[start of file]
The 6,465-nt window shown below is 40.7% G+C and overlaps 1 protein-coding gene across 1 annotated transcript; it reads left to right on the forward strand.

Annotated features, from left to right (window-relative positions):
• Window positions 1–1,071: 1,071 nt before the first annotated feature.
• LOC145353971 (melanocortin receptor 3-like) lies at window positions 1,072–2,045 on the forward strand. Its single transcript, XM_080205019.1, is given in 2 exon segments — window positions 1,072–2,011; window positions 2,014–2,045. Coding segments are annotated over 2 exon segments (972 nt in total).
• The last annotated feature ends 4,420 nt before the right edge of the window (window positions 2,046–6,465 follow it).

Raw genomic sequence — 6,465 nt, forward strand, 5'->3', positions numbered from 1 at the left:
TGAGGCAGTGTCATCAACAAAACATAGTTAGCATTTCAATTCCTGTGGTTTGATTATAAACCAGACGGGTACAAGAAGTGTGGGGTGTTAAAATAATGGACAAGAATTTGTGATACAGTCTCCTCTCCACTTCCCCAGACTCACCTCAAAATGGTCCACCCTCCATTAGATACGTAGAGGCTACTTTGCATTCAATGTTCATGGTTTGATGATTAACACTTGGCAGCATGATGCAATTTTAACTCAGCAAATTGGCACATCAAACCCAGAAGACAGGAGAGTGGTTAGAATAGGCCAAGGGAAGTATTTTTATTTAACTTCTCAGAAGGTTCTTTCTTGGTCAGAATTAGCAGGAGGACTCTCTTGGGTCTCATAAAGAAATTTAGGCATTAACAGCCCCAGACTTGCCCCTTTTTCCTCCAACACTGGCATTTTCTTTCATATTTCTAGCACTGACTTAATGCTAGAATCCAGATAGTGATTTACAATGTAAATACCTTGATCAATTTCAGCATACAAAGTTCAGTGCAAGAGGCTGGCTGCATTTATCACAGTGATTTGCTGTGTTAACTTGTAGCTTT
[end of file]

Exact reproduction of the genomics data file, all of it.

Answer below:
The 6,465-nt window shown below is 40.7% G+C and overlaps 1 protein-coding gene across 1 annotated transcript; it reads left to right on the forward strand.

Annotated features, from left to right (window-relative positions):
• Window positions 1–1,071: 1,071 nt before the first annotated feature.
• LOC145353971 (melanocortin receptor 3-like) lies at window positions 1,072–2,045 on the forward strand. Its single transcript, XM_080205019.1, is given in 2 exon segments — window positions 1,072–2,011; window positions 2,014–2,045. Coding segments are annotated over 2 exon segments (972 nt in total).
• The last annotated feature ends 4,420 nt before the right edge of the window (window positions 2,046–6,465 follow it).

Raw genomic sequence — 6,465 nt, forward strand, 5'->3', positions numbered from 1 at the left:
TGAGGCAGTGTCATCAACAAAACATAGTTAGCATTTCAATTCCTGTGGTTTGATTATAAACCAGACGGGTACAAGAAGTGTGGGGTGTTAAAATAATGGACAAGAATTTGTGATACAGTCTCCTCTCCACTTCCCCAGACTCACCTCAAAATGGTCCACCCTCCATTAGATACGTAGAGGCTACTTTGCATTCAATGTTCATGGTTTGATGATTAACACTTGGCAGCATGATGCAATTTTAACTCAGCAAATTGGCACATCAAACCCAGAAGACAGGAGAGTGGTTAGAATAGGCCAAGGGAAGTATTTTTATTTAACTTCTCAGAAGGTTCTTTCTTGGTCAGAATTAGCAGGAGGACTCTCTTGGGTCTCATAAAGAAATTTAGGCATTAACAGCCCCAGACTTGCCCCTTTTTCCTCCAACACTGGCATTTTCTTTCATATTTCTAGCACTGACTTAATGCTAGAATCCAGATAGTGATTTACAATGTAAATACCTTGATCAATTTCAGCATACAAAGTTCAGTGCAAGAGGCTGGCTGCATTTATCACAGTGATTTGCTGTGTTAACTTGTAGCTTT